Like No Other Lover

Julie Anne Long
November 2008, European Historical Romance (1820s England)
Avon, $6.99, 384 pages, Amazon ASIN 0061341592
Part of a series

Grade: B+
Sensuality: Warm

Like No Other Lover combines some of my favorite elements of romance to create a story that at times had me laughing to the point of tears and, at others, had me tearing up in sympathy. The beautiful, yet vulnerable heroine, the scientist hero, a flying marble appendage, and lovely storytelling make it a truly worthwhile read.

Cynthia Brightly is desperate. She’s all alone in the world with only a few pounds remaining in her possession and scandal nipping at her heels. An invitation to a house party could be her salvation. She has no other option but to attend and hope that she can make an advantageous match before scandal catches up with her and forces her to give up her hopes and dreams of a family and security. She has a few things that work to her advantage: Beauty, charm, and the promise of eternal gratitude.

Miles Redmond, the second son of a prestigious family, is a bit of a disappointment to his father, though he is the presumptive heir since his elder brother’s disappearance. His scientific studies have taken him to exotic locales to study the flora and fauna and he returned to England with a small amount of fame and a desire for further expeditions. However, his father refuses financial backing and instead suggests a marriage for Miles that could link two powerful families and bring about the backing he needs. The last thing he wants is to see Cynthia again since she’s the only woman to ever make him act like a lovesick fool. However, he knows her for what she is – a gold-digger.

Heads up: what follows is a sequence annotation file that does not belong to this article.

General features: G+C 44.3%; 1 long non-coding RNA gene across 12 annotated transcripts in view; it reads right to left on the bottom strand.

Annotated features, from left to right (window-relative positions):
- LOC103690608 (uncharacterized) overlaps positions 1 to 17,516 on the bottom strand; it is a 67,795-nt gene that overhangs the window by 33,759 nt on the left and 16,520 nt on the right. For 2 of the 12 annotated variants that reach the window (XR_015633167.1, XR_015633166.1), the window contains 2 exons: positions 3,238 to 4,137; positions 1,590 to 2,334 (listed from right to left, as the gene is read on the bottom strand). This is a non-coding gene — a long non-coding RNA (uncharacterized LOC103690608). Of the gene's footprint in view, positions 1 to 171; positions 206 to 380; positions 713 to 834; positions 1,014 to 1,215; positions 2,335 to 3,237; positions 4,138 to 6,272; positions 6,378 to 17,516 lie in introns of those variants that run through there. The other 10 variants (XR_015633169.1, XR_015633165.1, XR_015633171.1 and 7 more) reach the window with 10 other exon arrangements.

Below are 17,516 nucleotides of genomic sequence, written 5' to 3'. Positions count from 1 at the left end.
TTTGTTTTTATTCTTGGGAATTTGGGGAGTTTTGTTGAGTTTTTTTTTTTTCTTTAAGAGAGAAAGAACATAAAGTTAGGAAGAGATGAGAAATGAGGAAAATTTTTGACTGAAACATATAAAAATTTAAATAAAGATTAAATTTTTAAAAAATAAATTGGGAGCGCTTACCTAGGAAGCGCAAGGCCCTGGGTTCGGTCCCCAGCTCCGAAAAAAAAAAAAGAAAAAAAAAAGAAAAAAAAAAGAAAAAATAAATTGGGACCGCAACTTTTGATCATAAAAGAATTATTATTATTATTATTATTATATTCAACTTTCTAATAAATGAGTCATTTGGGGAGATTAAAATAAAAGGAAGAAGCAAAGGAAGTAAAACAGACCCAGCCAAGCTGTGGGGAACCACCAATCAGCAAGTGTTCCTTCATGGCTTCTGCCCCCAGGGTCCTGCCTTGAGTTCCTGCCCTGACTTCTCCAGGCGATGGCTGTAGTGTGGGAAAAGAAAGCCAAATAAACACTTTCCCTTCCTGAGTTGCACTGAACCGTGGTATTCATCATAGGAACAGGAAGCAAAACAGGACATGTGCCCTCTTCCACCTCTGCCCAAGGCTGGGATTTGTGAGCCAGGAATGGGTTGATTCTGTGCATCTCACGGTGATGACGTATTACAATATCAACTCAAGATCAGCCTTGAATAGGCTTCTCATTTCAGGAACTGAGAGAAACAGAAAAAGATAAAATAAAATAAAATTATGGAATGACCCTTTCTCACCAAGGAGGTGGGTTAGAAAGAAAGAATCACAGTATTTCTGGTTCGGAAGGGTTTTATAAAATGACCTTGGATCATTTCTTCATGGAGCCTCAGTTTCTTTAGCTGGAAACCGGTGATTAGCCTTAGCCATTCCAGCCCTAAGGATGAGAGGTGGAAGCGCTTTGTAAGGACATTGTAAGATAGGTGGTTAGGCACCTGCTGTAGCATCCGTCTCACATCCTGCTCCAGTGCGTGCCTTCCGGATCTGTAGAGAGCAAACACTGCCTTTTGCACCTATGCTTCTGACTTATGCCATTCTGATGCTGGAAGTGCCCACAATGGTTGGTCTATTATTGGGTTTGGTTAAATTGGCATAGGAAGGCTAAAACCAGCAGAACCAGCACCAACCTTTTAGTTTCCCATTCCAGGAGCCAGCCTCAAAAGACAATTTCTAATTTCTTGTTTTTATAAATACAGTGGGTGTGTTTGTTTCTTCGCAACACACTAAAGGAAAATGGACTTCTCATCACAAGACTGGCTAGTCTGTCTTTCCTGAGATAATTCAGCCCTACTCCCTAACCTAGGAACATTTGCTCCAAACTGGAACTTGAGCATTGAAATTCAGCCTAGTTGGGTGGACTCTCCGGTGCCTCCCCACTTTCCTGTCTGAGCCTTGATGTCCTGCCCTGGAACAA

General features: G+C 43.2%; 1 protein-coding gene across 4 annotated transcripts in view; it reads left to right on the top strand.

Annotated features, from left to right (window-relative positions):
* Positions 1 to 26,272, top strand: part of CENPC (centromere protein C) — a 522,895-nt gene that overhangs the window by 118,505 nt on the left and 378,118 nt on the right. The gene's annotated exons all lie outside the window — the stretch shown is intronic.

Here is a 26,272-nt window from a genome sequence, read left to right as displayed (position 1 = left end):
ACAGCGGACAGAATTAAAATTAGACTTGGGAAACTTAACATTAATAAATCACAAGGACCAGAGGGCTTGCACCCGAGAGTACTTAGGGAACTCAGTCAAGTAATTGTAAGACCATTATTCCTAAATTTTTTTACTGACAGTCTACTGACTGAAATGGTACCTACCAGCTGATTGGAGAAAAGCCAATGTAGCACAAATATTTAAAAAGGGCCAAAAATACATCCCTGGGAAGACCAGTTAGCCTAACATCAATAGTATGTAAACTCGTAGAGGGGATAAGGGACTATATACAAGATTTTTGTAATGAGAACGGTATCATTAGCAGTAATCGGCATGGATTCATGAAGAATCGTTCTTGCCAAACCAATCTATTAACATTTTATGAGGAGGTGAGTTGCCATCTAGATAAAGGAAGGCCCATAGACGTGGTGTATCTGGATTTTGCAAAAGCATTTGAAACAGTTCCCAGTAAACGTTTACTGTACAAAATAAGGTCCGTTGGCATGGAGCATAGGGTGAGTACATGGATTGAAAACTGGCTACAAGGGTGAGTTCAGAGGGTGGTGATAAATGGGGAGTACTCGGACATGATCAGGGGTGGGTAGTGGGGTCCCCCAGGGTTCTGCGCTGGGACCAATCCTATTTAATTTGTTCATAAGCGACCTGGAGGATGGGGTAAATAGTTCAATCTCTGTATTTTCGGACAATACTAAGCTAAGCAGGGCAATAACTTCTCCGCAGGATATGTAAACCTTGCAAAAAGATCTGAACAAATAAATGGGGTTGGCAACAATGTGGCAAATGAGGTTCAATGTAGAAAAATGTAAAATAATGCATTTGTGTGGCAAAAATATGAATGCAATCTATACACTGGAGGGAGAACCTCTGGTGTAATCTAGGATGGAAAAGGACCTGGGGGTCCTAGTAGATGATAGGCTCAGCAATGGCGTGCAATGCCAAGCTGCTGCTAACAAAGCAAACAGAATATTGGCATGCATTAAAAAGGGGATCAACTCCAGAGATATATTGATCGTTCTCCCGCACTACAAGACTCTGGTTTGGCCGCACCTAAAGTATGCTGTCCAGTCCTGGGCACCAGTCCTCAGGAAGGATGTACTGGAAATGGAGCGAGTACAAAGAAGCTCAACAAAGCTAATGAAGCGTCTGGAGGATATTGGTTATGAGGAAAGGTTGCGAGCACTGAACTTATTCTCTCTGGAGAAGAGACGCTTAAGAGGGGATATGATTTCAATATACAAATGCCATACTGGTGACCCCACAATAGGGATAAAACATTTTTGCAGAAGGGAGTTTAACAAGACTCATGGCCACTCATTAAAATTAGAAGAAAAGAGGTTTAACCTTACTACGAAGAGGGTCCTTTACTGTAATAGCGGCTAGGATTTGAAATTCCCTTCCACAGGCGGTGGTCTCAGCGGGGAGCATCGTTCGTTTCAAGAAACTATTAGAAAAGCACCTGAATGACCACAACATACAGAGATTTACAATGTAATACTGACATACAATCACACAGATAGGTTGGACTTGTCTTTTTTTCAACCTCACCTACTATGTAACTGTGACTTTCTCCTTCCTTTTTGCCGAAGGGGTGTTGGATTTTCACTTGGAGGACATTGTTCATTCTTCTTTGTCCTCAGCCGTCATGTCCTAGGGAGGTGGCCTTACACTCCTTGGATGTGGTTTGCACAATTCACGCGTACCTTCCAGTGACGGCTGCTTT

Despite his immediate and overwhelming attraction to Cynthia, Miles attempts to deny it and court the woman he hopes will soon be his wife, while also arranging a much-desired liaison with another house guest. Yet, as a price for a favor, he agrees to give Cynthia information about all the eligible men present to increase her chances of a successful marriage. However, neither can resist making trouble for the other.

For me, this book resonated on many different levels. First, it features two of my favorite character types. Cynthia is beautiful and charming and motivated by a desperate need for survival. The reader experiences that sense of urgency that makes her character completely believable and sympathetic. Miles, on the other hand, is a bespectacled, scientific hero who understands his duty to his family. As he begins to see Cynthia for who she really is, he becomes more compassionate as a hero. Second, there are consequences for the actions that they take, something that seems to be missing in quite a few historicals these days. While all ends well, things aren’t completely perfect. Finally, emotions run the gamut in the course of the story. There are a few moments of humor that made me literally laugh out loud – which has become a rarity in reading recently - while, along the same vein, there were moments that made me tear up with compassion as well.

The only thing that keeps this one from being a true DIK is that I didn’t have an insatiable desire to reread it immediately. There is, in my opinion, absolutely nothing wrong with this book, but that desire to reread is an absolute necessity for a DIK.

Julie Ann Long’s Like No Other Lover provides movements of humor and levity that are beautifully written and captivating. The drinking game, discussions of cross-dressing, and the flying bits of anatomy alone make it completely worth the time. It's a book I highly recommend.

-- Heather Brooks

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